VLN NurburgringIf you’re new to the circuit as a fan, a trip to a VLN race isn’t as overwhelming as it sounds, and will prepare you well for a trip to the N24, where the crowds are far bigger and local knowledge is key to getting the most out of the experience. Once you’ve reached the famous horse-shoe, turn around, and return to your car, before heading to Adenau, where with Travel Destinations, you’ll be staying. It’s a friendly town, littered with petrol-heads and homages to motorsport culture. There the walk from Ex-Muhle to Kallenhard is another fan-favourite trail. It’s hilly, but work the trek, is the cars navigate the sharp turns and sudden drops. And that’s just two sections, for there are plenty more fan-friendly areas to touch on in future trips.

Outside of the race itself, there are many more opportunities to explore in region surrounding the circuit. It’s somewhat of a goldmine, full of restaurants, bars, landmarks and museums to visit. So prepare yourself. The Nürburgring is like no other circuit; you don’t just turn up, watch the track action and leave. There’s always something nearby that will either prompt you to stay after dark or return again soon.

Written by Stephen Kilbey
Photography by Dailysportscar

If you would like to experience the best of the VLN then we have something special for you. Take a look at our exclusive special offer for the finale of the 2019 VLN season. Experience hospitality and tours around the garage with our friendly driver David Pittard, currently racing for the Rowe Team. If you want to experience more he can even take you on hot laps around the Nordschleife. Visit our website or call 01707 329988 for details.

Nurburgring 24

Nurburgring 24 Hours is better than ever

46 years later and the Nurburgring 24 Hours is better than ever

This year is the 46th running of the Nurburgring 24 Hours, arguably the toughest race on the planet, which pits man and machine, against the toughest circuit in the world – the Nürburgring Nordschleife – and often, unpredictable weather. And that’s the reason around 200,000 people descend on the Eifel region each year in western Germany, because it’s un-predictable, spectacular, and off the track, it is a wild party.

It may not have quite the international prestige of an endurance race like Le Mans or the Sebring 12 Hours, but when you’re there, you’ll realize that the Nurburgring 24 Hours doesn’t need it, as it isn’t lacking in any area. It is a spectator’s dream, with such a vast circuit to explore and watch from, and with unrivaled variety in machinery racing together on the same circuit, it’s hard to look away.

Nurburgring 24The race has been held since 1970, and in recent years has exploded from a quirky German event, with low powered touring cars and a few odd-ball GT cars, to a race which all the key European factories take very seriously. It is now an arms race between the German marques. At Le Mans, Porsche or BMW may bring two cars to the top GT class, but at the N24, where strength in numbers is key, customer teams oozing with factory drivers and support come in big numbers to help their respective manufacturer take an all-important win. What you’re left with, is a titanic battle between over 30 cars from the likes of Porsche, Mercedes, Audi and BMW, with other entries from the likes of Aston Martin, Bentley, Ferrari, Lamborghini and sometimes Lexus thrown in.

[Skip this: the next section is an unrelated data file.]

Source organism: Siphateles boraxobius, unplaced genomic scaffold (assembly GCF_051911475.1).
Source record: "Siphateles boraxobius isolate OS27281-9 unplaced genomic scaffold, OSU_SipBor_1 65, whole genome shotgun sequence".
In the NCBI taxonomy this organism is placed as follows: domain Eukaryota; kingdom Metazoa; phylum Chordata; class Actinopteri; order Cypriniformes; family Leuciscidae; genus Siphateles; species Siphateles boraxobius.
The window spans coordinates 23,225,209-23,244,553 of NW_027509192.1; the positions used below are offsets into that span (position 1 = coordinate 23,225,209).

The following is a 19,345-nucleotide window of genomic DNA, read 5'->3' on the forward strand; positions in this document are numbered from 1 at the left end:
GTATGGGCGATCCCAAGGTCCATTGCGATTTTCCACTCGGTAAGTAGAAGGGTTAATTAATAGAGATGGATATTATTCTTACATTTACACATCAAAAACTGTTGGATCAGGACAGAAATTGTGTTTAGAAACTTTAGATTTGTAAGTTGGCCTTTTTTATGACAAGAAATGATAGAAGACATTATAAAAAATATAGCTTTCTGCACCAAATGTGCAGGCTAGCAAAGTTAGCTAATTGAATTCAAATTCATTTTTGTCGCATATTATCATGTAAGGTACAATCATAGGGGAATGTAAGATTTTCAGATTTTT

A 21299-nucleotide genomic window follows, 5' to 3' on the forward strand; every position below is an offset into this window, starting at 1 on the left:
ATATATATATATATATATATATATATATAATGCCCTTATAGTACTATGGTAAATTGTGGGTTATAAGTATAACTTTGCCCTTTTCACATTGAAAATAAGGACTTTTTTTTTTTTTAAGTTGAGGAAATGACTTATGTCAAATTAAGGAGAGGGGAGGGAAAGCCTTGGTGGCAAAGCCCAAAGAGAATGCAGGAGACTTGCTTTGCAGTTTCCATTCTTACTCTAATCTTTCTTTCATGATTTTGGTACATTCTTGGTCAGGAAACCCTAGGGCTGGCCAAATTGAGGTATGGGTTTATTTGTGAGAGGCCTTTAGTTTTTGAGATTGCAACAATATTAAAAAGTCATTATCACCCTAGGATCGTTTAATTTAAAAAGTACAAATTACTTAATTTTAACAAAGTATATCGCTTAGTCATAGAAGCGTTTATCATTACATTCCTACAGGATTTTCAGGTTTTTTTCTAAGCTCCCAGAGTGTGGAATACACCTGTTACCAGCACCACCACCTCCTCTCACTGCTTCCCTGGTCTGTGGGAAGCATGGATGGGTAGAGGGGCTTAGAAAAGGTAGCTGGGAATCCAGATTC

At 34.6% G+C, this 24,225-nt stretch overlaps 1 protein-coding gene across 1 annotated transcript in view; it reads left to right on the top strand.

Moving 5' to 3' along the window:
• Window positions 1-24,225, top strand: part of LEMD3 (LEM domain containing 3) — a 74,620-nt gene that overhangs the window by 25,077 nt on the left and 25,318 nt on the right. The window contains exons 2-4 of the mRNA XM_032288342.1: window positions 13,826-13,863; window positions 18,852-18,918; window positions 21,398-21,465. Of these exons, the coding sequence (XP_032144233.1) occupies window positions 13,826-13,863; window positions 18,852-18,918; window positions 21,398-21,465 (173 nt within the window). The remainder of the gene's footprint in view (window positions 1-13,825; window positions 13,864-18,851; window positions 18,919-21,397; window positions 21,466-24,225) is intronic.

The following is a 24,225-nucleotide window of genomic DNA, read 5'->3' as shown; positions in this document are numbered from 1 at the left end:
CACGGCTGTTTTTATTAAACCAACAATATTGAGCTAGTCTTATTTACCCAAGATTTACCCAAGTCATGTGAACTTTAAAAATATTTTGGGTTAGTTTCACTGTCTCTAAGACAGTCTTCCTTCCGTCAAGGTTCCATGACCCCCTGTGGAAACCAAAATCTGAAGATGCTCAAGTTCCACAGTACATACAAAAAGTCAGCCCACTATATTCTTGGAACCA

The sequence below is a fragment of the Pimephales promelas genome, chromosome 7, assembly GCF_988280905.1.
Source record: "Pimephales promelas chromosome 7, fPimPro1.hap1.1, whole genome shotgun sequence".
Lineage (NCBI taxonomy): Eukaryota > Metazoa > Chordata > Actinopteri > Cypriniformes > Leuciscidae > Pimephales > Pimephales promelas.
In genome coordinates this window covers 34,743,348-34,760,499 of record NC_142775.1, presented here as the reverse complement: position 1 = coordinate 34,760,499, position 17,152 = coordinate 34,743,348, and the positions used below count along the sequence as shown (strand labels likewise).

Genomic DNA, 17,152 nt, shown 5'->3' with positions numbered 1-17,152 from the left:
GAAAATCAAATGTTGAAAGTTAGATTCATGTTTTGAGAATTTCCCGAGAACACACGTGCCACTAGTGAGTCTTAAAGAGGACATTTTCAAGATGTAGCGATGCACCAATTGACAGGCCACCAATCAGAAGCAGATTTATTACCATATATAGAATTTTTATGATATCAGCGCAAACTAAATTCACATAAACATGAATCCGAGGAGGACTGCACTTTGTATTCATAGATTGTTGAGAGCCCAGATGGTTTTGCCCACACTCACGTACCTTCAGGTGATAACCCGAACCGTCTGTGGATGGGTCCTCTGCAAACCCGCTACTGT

What are the factories racing with you ask? GT3 cars, and the odd N24 special like the fabled Glickenhaus SCG003C. At most circuits, GT3 cars may not seem like high-powered monsters, but at the N24, when they literally have to slalom through endless streams of lower-class GT and touring cars on narrow stretches of road, they look remarkable, especially towards the end of the race when they’re covered in battle scars. And yes, they do still get a little bit of air at certain parts of the circuit when the drivers push themselves to the limit!

Nurburgring 24The race itself – which is run on the full Nordschlefie with the GP loop on one end – is astounding. At night it’s an absolutely awe-inspiring event, and during the day, it’s got a similar ‘motorsport festival’ vibe that its French counterpart does. It’s not the easiest to follow, (but if you have data you can stream Radio Le Mans track-side for English commentary and view live timing), but you’ll be so swept away by the atmosphere that sweating over who’s leading some of the small classes won’t cross your mind.